Posted: Jul 2, 2010 9:39 PM by Matt Stafford
Updated: Jul 4, 2010 1:16 PM
Recently released national labor statistics show the unemployment rate dropped in June from 9.7% to 9.5%, but the number of jobs dropped as well.
At the Pikes Peak Workforce Center, employees can only judge by what they've seen, and that's been fewer faces coming in for help.
"That may be an indication that people are getting more discouraged," says Michelle Graham, interim director of business and community initiatives for the Pikes Peak Workforce Center.
Along with unemployment benefits running out in June, the pressure is on for many.
"We've seen higher tensions, we've seen higher stress levels," Graham says. "There's a greater sense of urgency."
The unemployment percentage is factored by people actually looking for jobs, so if the job shopper stops looking, they aren't counted. Economists say this makes the percentage look better.
Overall job loses, like in June, can add to that discouraging feeling some of the unsuccessful job seekers have. However, there are positive points to look for as well, like June's increase in private sector jobs.
"83,000 real jobs were created last month but it's not enough to keep up with the demand for people looking for work," explains Fred Crowley, senior economist with U.C.C.S. That increase in jobs was clouded by nearly a quarter of a million census jobs that are no more.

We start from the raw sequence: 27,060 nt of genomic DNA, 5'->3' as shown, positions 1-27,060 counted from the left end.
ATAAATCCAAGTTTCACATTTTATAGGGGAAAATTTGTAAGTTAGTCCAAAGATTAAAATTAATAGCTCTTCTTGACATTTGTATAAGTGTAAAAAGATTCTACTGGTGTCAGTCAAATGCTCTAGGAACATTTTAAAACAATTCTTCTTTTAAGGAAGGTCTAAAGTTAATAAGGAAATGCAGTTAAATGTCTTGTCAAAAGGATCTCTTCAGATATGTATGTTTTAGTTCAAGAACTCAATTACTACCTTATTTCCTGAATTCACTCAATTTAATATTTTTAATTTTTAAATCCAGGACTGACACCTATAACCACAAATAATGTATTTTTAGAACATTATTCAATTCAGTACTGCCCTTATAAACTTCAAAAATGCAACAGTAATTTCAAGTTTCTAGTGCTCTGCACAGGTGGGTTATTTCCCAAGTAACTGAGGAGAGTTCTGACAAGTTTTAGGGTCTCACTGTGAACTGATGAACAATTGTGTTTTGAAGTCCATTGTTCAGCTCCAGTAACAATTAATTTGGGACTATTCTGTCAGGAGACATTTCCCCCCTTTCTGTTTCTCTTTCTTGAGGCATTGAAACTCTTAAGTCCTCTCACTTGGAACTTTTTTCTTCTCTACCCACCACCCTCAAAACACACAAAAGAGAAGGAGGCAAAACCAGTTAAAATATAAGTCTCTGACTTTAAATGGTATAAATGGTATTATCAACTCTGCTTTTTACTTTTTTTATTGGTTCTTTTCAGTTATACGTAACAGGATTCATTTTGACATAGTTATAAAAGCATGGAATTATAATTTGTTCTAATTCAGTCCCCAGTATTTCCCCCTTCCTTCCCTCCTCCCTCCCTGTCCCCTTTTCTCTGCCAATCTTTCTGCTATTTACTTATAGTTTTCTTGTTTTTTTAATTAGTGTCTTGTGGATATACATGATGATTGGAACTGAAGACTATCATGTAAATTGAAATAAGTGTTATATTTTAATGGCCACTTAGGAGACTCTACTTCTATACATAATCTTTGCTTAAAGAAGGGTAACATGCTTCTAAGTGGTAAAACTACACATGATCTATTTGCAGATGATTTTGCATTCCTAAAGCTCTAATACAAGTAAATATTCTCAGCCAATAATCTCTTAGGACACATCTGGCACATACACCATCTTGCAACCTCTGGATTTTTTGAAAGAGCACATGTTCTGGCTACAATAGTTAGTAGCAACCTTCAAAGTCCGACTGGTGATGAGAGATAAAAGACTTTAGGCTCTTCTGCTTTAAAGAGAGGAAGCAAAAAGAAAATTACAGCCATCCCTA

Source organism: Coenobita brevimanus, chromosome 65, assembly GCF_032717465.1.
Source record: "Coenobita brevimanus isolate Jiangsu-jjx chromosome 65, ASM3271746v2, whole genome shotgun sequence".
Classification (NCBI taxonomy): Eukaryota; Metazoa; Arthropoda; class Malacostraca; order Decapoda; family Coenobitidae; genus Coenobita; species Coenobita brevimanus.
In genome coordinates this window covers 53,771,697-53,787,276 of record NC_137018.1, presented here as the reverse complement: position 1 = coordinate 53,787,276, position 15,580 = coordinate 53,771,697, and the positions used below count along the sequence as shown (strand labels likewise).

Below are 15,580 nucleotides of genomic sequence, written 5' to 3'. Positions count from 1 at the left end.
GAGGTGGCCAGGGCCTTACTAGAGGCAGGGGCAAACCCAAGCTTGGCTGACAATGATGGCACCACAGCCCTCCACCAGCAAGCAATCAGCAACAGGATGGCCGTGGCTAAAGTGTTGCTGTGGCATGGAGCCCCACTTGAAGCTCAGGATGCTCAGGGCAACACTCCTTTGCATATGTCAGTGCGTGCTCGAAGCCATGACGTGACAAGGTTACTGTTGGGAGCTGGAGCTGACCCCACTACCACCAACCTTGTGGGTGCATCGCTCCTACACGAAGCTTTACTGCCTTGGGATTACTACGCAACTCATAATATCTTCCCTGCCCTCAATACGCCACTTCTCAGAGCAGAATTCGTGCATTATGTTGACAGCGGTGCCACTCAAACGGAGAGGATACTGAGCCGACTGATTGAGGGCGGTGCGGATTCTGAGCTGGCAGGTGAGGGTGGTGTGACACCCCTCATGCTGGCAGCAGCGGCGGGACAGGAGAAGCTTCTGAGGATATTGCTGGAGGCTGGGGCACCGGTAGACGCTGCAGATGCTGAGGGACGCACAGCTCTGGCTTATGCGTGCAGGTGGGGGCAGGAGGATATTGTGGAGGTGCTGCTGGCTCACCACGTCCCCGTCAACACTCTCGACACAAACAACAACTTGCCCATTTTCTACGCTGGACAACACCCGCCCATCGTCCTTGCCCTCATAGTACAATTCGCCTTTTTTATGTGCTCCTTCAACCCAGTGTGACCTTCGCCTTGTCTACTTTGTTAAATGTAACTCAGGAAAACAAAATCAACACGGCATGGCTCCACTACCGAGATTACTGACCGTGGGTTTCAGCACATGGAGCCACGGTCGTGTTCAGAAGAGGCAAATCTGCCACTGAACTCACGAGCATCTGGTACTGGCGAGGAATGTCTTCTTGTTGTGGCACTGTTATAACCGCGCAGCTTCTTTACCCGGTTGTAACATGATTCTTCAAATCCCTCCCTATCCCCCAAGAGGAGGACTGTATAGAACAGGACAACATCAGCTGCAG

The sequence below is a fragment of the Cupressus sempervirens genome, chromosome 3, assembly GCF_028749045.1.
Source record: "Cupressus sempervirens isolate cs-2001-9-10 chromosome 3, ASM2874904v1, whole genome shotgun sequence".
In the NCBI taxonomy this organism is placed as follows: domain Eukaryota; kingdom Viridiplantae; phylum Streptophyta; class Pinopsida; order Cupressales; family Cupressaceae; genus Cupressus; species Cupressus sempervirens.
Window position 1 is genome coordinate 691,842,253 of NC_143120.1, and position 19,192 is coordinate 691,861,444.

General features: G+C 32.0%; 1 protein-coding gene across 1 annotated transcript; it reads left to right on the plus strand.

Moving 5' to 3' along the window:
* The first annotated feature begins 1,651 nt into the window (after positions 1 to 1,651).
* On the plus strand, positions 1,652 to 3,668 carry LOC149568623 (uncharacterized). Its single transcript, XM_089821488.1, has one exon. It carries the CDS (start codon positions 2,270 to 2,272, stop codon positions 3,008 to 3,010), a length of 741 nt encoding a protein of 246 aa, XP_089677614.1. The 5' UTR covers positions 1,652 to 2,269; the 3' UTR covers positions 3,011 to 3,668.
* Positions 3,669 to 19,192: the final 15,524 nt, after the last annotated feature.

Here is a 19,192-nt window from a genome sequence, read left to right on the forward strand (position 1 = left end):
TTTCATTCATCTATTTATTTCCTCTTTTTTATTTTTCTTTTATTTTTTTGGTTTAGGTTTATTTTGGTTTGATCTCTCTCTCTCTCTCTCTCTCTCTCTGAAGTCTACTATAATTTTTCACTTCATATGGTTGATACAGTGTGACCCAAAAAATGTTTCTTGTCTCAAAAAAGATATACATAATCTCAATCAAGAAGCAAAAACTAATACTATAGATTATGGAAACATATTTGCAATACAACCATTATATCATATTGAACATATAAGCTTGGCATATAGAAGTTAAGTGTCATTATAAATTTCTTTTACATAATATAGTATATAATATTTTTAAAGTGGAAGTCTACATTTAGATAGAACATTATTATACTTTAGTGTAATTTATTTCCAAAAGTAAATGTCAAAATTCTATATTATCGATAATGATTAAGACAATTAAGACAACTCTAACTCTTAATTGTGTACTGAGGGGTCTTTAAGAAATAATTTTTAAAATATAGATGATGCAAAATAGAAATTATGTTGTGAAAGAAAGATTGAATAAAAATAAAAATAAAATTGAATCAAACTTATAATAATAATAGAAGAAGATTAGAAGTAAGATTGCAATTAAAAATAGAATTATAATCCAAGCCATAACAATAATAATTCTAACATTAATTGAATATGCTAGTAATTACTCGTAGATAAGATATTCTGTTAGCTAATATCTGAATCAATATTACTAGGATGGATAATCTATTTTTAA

Being temporary those job loses were expected, but Crowley says what we didn't expect was another roughly 80,000 government jobs that were lost. That's a trend he expects to continue.
"That's partly because the stimulus money that put them into positions, that's beginning to run out," Crowley says. "We can expect to see more government job losses over the next several months."
In that time, at the workforce center, the plan is the same; to keep plugging away, despite the numbers. They've seen employers looking to hire, and they want to see more of that.
"We're encouraging people to not give up, to keep getting out there in the public." says Graham.
Crowley says those discouraged workers are a big issue. He says they, like everyone else, add to the sales tax revenue. To Crowley, increasing sales tax revenue is crucial to economic recovery.